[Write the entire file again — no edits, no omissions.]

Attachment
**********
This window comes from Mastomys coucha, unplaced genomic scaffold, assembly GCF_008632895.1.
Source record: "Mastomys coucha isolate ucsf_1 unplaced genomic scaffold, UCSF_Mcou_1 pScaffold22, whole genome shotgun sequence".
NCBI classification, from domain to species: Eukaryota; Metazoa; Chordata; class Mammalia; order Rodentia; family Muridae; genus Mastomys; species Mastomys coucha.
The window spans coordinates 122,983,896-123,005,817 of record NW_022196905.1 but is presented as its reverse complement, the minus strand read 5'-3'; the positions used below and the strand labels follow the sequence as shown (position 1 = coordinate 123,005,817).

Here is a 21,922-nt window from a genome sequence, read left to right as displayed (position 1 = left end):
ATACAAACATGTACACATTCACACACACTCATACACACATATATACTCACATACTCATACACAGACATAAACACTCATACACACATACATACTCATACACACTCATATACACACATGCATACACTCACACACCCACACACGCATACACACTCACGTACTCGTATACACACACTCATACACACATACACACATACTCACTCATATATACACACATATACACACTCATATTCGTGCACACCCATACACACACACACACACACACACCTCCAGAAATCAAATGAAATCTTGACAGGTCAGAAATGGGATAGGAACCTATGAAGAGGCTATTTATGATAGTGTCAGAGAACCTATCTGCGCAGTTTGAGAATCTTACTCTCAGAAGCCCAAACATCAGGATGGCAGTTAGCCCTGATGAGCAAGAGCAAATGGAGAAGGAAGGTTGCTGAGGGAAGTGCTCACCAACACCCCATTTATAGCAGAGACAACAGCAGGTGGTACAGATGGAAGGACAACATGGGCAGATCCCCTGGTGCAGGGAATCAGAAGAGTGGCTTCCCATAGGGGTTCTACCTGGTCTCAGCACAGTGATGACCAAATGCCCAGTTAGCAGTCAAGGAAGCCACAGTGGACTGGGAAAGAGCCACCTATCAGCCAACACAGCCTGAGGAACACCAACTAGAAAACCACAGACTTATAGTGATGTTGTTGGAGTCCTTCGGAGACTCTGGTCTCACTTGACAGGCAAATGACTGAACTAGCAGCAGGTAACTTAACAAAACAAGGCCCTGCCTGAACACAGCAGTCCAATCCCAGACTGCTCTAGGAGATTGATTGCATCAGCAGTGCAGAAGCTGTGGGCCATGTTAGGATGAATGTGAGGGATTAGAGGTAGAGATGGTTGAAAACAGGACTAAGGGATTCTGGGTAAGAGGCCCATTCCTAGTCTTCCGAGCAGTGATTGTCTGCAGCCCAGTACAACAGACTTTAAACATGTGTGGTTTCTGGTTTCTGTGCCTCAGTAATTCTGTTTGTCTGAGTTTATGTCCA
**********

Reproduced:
This window comes from Mastomys coucha, unplaced genomic scaffold, assembly GCF_008632895.1.
Source record: "Mastomys coucha isolate ucsf_1 unplaced genomic scaffold, UCSF_Mcou_1 pScaffold22, whole genome shotgun sequence".
NCBI classification, from domain to species: Eukaryota; Metazoa; Chordata; class Mammalia; order Rodentia; family Muridae; genus Mastomys; species Mastomys coucha.
The window spans coordinates 122,983,896-123,005,817 of record NW_022196905.1 but is presented as its reverse complement, the minus strand read 5'-3'; the positions used below and the strand labels follow the sequence as shown (position 1 = coordinate 123,005,817).

Here is a 21,922-nt window from a genome sequence, read left to right as displayed (position 1 = left end):
ATACAAACATGTACACATTCACACACACTCATACACACATATATACTCACATACTCATACACAGACATAAACACTCATACACACATACATACTCATACACACTCATATACACACATGCATACACTCACACACCCACACACGCATACACACTCACGTACTCGTATACACACACTCATACACACATACACACATACTCACTCATATATACACACATATACACACTCATATTCGTGCACACCCATACACACACACACACACACACACCTCCAGAAATCAAATGAAATCTTGACAGGTCAGAAATGGGATAGGAACCTATGAAGAGGCTATTTATGATAGTGTCAGAGAACCTATCTGCGCAGTTTGAGAATCTTACTCTCAGAAGCCCAAACATCAGGATGGCAGTTAGCCCTGATGAGCAAGAGCAAATGGAGAAGGAAGGTTGCTGAGGGAAGTGCTCACCAACACCCCATTTATAGCAGAGACAACAGCAGGTGGTACAGATGGAAGGACAACATGGGCAGATCCCCTGGTGCAGGGAATCAGAAGAGTGGCTTCCCATAGGGGTTCTACCTGGTCTCAGCACAGTGATGACCAAATGCCCAGTTAGCAGTCAAGGAAGCCACAGTGGACTGGGAAAGAGCCACCTATCAGCCAACACAGCCTGAGGAACACCAACTAGAAAACCACAGACTTATAGTGATGTTGTTGGAGTCCTTCGGAGACTCTGGTCTCACTTGACAGGCAAATGACTGAACTAGCAGCAGGTAACTTAACAAAACAAGGCCCTGCCTGAACACAGCAGTCCAATCCCAGACTGCTCTAGGAGATTGATTGCATCAGCAGTGCAGAAGCTGTGGGCCATGTTAGGATGAATGTGAGGGATTAGAGGTAGAGATGGTTGAAAACAGGACTAAGGGATTCTGGGTAAGAGGCCCATTCCTAGTCTTCCGAGCAGTGATTGTCTGCAGCCCAGTACAACAGACTTTAAACATGTGTGGTTTCTGGTTTCTGTGCCTCAGTAATTCTGTTTGTCTGAGTTTATGTCCA